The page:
E.O. Wilson

updated 10/11/1993 AT 01:00 AM EDT

originally published 10/11/1993 AT 01:00 AM EDT

MUCH OF THE HUMAN RACE, IT'S SAFE to say, is anti-ant—an attitude Ed Wilson finds woefully, even dangerously, misinformed. Wilson, the world's leading myrmecologist—ant expert, to you—regards the ubiquitous insect not as a picnic pest but as an essential element of the earth's ecology. "Ants are some of the most abundant and diverse of the earth's 1.4 million species. They're among the little creatures that run the earth. If ants and other small animals were to disappear, the earth would rot. Fish, reptiles, birds—and humans—would crash to extinction."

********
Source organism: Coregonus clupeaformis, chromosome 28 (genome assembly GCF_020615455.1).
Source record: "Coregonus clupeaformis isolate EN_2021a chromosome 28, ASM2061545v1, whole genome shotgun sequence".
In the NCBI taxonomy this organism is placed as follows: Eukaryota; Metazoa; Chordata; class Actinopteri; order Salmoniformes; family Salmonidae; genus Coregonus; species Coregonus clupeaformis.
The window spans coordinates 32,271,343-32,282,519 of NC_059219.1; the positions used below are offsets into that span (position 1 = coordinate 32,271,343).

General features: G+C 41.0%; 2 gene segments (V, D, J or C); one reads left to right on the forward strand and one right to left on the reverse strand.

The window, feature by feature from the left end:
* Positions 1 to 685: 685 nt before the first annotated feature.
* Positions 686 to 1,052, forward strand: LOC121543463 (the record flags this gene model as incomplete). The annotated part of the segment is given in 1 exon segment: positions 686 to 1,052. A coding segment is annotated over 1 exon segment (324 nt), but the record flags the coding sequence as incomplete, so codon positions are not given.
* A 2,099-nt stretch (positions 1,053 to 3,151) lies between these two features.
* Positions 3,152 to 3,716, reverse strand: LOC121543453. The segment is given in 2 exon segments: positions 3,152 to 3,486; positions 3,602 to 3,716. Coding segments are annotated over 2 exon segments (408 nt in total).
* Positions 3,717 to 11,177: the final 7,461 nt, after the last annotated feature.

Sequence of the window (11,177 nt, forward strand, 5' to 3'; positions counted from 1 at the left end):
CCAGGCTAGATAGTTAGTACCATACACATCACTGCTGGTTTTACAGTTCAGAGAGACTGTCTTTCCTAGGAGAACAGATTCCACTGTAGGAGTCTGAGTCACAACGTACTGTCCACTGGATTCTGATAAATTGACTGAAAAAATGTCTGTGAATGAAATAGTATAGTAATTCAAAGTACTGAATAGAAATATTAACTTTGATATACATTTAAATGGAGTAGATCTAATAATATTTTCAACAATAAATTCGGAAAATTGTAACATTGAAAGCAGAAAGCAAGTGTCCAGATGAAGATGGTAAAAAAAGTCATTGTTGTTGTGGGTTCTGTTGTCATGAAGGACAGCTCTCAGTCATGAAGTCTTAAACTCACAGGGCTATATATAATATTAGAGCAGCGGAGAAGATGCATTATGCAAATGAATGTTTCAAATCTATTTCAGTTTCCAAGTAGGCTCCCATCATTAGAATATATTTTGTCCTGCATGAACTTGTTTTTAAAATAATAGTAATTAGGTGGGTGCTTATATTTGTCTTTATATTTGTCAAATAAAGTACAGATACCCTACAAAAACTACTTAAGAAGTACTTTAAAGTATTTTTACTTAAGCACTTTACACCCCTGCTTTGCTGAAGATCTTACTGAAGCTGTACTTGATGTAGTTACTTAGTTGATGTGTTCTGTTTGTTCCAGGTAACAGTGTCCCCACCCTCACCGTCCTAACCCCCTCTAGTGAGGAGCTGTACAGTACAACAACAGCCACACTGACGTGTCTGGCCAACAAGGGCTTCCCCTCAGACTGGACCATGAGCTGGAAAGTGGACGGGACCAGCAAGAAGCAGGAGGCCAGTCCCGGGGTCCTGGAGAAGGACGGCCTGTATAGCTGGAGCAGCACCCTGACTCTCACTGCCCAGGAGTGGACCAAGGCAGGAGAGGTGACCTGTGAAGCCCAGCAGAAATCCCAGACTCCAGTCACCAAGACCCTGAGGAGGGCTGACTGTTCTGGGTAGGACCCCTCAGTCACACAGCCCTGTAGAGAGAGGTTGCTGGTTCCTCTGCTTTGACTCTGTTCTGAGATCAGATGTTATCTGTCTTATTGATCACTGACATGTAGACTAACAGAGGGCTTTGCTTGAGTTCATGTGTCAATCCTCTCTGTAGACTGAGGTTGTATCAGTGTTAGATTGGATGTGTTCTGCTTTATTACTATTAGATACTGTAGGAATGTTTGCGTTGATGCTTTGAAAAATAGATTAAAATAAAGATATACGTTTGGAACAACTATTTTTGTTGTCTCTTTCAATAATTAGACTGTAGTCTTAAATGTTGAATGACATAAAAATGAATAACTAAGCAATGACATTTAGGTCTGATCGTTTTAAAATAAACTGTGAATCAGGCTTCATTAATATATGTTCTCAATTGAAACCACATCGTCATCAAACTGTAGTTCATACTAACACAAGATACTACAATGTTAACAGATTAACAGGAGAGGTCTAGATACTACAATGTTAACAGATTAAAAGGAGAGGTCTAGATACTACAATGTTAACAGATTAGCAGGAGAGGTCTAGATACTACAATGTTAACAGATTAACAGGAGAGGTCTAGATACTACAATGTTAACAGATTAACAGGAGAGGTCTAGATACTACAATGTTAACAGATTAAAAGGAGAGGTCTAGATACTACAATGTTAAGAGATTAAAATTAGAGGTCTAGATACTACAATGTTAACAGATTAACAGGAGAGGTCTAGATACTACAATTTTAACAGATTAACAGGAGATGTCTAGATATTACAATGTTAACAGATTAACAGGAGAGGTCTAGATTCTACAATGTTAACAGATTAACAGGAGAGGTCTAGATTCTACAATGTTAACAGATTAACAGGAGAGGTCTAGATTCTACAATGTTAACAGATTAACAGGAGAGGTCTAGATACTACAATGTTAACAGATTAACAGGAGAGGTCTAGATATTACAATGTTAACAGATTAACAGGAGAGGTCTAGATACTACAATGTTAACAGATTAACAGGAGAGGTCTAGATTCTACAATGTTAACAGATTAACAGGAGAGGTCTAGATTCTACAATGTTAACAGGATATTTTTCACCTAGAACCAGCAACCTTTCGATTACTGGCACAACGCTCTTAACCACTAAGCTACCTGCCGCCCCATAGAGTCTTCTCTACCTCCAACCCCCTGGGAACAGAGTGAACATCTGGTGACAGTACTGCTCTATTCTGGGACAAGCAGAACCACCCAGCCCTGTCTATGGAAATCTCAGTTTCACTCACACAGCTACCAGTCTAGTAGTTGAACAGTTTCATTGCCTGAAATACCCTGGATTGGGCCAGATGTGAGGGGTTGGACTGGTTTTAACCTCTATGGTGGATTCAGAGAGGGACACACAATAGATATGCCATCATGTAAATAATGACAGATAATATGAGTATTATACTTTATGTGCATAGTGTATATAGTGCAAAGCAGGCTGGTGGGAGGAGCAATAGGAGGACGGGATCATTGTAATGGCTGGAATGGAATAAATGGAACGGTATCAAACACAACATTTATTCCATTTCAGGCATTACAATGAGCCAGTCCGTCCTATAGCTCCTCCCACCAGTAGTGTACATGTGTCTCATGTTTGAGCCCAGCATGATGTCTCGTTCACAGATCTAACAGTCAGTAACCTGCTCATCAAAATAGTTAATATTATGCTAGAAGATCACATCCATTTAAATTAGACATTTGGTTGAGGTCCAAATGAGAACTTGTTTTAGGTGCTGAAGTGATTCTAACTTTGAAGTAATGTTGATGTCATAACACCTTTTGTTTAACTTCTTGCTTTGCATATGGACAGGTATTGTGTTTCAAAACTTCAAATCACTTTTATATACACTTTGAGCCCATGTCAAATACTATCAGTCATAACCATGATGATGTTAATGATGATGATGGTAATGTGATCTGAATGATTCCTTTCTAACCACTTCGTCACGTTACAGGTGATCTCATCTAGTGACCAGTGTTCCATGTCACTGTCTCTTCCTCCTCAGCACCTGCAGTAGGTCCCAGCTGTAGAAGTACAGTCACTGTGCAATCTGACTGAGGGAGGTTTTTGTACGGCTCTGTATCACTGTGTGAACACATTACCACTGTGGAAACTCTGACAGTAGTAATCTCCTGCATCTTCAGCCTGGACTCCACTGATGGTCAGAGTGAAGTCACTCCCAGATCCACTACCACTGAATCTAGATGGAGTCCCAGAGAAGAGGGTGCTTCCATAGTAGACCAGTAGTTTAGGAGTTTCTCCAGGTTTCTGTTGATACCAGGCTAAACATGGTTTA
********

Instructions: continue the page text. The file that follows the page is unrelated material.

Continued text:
Though the earth is not yet close to this dire scenario, the alarming rate of species extinction has prompted Edward . Wilson, 64, legendary biologist, ecologist and two-time Pulitzer prizewinner, to undertake what may be the most challenging mission of his career: convincing a recalcitrant U.S. Congress that the Endangered Species Act, due for reauthorization this year, must be extended and expanded to protect ecosystems as well. "The destruction of an ecosystem results not only in the loss of hundreds or thousands of species, but even in local climatic changes," he says. Wilson does not underestimate the resistance to job-threatening legislation. During a recent visit to the office of Montana's Sen. Max Baucus, for example, Wilson was greeted first a large buffalo skin adorning a wall and then by a challenge. "Tell me, Dr. Wilson," said the chairman of the Environment and Public Works Committee, whose constituent ranchers, farmers and loggers are famously unsympathetic to owls and gnatcatchers, "when voters in Montana ask me why the hell we should save the spotted owl, what should I tell them?"